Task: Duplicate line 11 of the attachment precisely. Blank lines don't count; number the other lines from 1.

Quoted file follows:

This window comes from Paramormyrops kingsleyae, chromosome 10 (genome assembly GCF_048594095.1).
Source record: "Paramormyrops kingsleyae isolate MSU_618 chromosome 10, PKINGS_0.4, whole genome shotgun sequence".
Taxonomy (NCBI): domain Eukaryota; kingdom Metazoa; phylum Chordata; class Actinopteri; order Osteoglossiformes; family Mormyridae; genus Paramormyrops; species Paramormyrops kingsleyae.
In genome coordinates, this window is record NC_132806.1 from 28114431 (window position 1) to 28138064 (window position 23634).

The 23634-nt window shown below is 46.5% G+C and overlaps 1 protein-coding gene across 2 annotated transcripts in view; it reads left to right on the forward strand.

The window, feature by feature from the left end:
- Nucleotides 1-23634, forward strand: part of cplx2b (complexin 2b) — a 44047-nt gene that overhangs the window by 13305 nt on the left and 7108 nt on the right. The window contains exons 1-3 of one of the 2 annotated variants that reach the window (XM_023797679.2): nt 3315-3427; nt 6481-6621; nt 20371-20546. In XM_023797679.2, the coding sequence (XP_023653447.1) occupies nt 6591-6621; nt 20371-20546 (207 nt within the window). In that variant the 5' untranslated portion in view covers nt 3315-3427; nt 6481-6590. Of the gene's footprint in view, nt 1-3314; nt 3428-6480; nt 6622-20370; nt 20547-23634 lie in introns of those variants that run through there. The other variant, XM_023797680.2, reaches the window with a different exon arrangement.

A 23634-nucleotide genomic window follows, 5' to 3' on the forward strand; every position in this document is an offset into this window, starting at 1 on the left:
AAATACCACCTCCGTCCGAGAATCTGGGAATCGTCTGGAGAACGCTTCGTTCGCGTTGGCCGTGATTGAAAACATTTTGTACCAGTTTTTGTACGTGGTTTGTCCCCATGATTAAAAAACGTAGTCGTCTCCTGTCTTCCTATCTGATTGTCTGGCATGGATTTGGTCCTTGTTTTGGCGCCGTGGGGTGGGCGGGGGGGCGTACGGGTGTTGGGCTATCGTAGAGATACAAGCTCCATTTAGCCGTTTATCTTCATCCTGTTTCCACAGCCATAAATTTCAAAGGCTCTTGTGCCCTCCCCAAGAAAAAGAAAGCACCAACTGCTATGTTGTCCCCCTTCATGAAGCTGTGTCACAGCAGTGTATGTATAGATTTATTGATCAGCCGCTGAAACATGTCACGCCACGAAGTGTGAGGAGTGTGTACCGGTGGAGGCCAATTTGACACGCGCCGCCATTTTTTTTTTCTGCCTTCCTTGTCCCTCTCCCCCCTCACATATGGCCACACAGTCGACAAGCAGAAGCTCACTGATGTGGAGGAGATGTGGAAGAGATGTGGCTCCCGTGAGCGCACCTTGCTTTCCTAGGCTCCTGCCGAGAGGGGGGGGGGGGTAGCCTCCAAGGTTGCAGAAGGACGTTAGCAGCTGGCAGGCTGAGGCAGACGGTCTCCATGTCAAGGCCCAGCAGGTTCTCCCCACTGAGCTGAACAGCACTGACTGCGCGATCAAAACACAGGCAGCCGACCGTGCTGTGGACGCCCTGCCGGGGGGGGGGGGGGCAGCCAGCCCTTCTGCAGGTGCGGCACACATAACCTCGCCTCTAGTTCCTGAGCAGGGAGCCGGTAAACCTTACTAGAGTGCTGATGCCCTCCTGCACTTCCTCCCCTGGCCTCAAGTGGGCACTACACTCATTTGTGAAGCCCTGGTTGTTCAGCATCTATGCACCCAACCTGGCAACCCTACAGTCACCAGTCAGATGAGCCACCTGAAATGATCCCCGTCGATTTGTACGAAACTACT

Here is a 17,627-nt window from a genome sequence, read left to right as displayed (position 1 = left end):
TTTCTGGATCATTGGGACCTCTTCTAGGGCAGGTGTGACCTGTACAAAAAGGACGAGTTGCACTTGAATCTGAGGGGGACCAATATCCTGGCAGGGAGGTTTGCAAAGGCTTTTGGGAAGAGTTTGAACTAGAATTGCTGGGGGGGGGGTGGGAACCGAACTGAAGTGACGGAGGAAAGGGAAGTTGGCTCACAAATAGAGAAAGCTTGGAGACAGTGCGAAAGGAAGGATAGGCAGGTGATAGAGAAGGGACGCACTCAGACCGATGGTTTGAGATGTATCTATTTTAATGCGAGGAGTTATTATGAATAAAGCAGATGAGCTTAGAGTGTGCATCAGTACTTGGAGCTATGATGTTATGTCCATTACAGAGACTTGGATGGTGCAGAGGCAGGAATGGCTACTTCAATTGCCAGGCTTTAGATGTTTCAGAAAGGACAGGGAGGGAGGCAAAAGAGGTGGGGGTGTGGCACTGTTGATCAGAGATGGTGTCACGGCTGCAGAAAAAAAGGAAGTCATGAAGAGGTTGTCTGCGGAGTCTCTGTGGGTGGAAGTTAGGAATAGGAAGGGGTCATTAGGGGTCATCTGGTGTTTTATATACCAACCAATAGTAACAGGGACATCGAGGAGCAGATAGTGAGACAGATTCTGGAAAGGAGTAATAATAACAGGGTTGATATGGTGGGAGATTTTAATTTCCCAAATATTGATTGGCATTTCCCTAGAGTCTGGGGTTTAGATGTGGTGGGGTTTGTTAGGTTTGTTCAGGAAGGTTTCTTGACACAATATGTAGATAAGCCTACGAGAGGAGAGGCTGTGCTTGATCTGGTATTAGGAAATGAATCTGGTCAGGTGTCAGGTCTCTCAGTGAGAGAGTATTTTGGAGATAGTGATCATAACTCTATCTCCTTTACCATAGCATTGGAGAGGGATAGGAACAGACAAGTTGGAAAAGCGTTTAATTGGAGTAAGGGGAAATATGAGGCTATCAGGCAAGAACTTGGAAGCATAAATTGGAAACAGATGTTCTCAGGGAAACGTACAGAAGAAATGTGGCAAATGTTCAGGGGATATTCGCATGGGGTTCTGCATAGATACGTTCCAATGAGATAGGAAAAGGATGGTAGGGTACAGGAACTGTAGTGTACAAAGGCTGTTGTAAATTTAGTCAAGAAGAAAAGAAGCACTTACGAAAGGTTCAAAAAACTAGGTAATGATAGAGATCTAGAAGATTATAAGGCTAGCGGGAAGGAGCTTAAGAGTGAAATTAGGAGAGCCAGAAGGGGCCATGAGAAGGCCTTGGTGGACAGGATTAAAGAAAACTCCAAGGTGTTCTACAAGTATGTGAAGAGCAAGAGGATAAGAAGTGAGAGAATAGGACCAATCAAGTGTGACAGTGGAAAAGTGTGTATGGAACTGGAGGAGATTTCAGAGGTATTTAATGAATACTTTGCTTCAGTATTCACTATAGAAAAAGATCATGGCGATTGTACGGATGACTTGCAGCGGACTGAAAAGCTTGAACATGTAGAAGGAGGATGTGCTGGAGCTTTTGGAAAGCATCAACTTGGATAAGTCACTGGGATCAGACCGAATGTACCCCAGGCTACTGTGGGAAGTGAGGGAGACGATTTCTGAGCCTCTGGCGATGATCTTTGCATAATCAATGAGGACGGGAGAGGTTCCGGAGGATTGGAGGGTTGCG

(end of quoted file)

TTTCTGGATCATTGGGACCTCTTCTAGGGCAGGTGTGACCTGTACAAAAAGGACGAGTTGCACTTGAATCTGAGGGGGACCAATATCCTGGCAGGGAGGTTTGCAAAGGCTTTTGGGAAGAGTTTGAACTAGAATTGCTGGGGGGGGGGTGGGAACCGAACTGAAGTGACGGAGGAAAGGGAAGTTGGCTCACAAATAGAGAAAGCTTGGAGACAGTGCGAAAGGAAGGATAGGCAGGTGATAGAGAAGGGACGCACTCAGACCGATGGTTTGAGATGTATCTATTTTAATGCGAGGAGTTATTATGAATAAAGCAGATGAGCTTAGAGTGTGCATCAGTACTTGGAGCTATGATGTTATGTCCATTACAGAGACTTGGATGGTGCAGAGGCAGGAATGGCTACTTCAATTGCCAGGCTTTAGATGTTTCAGAAAGGACAGGGAGGGAGGCAAAAGAGGTGGGGGTGTGGCACTGTTGATCAGAGATGGTGTCACGGCTGCAGAAAAAAAGGAAGTCATGAAGAGGTTGTCTGCGGAGTCTCTGTGGGTGGAAGTTAGGAATAGGAAGGGGTCATTAGGGGTCATCTGGTGTTTTATATACCAACCAATAGTAACAGGGACATCGAGGAGCAGATAGTGAGACAGATTCTGGAAAGGAGTAATAATAACAGGGTTGATATGGTGGGAGATTTTAATTTCCCAAATATTGATTGGCATTTCCCTAGAGTCTGGGGTTTAGATGTGGTGGGGTTTGTTAGGTTTGTTCAGGAAGGTTTCTTGACACAATATGTAGATAAGCCTACGAGAGGAGAGGCTGTGCTTGATCTGGTATTAGGAAATGAATCTGGTCAGGTGTCAGGTCTCTCAGTGAGAGAGTATTTTGGAGATAGTGATCATAACTCTATCTCCTTTACCATAGCATTGGAGAGGGATAGGAACAGACAAGTTGGAAAAGCGTTTAATTGGAGTAAGGGGAAATATGAGGCTATCAGGCAAGAACTTGGAAGCATAAATTGGAAACAGATGTTCTCAGGGAAACGTACAGAAGAAATGTGGCAAATGTTCAGGGGATATTCGCATGGGGTTCTGCATAGATACGTTCCAATGAGATAGGAAAAGGATGGTAGGGTACAGGAACTGTAGTGTACAAAGGCTGTTGTAAATTTAGTCAAGAAGAAAAGAAGCACTTACGAAAGGTTCAAAAAACTAGGTAATGATAGAGATCTAGAAGATTATAAGGCTAGCGGGAAGGAGCTTAAGAGTGAAATTAGGAGAGCCAGAAGGGGCCATGAGAAGGCCTTGGTGGACAGGATTAAAGAAAACTCCAAGGTGTTCTACAAGTATGTGAAGAGCAAGAGGATAAGAAGTGAGAGAATAGGACCAATCAAGTGTGACAGTGGAAAAGTGTGTATGGAACTGGAGGAGATTTCAGAGGTATTTAATGAATACTTTGCTTCAGTATTCACTATAGAAAAAGATCATGGCGATTGTACGGATGACTTGCAGCGGACTGAAAAGCTTGAACATGTAGAAGGAGGATGTGCTGGAGCTTTTGGAAAGCATCAACTTGGATAAGTCACTGGGATCAGACCGAATGTACCCCAGGCTACTGTGGGAAGTGAGGGAGACGATTTCTGAGCCTCTGGCGATGATCTTTGCATAATCAATGAGGACGGGAGAGGTTCCGGAGGATTGGAGGGTTGCG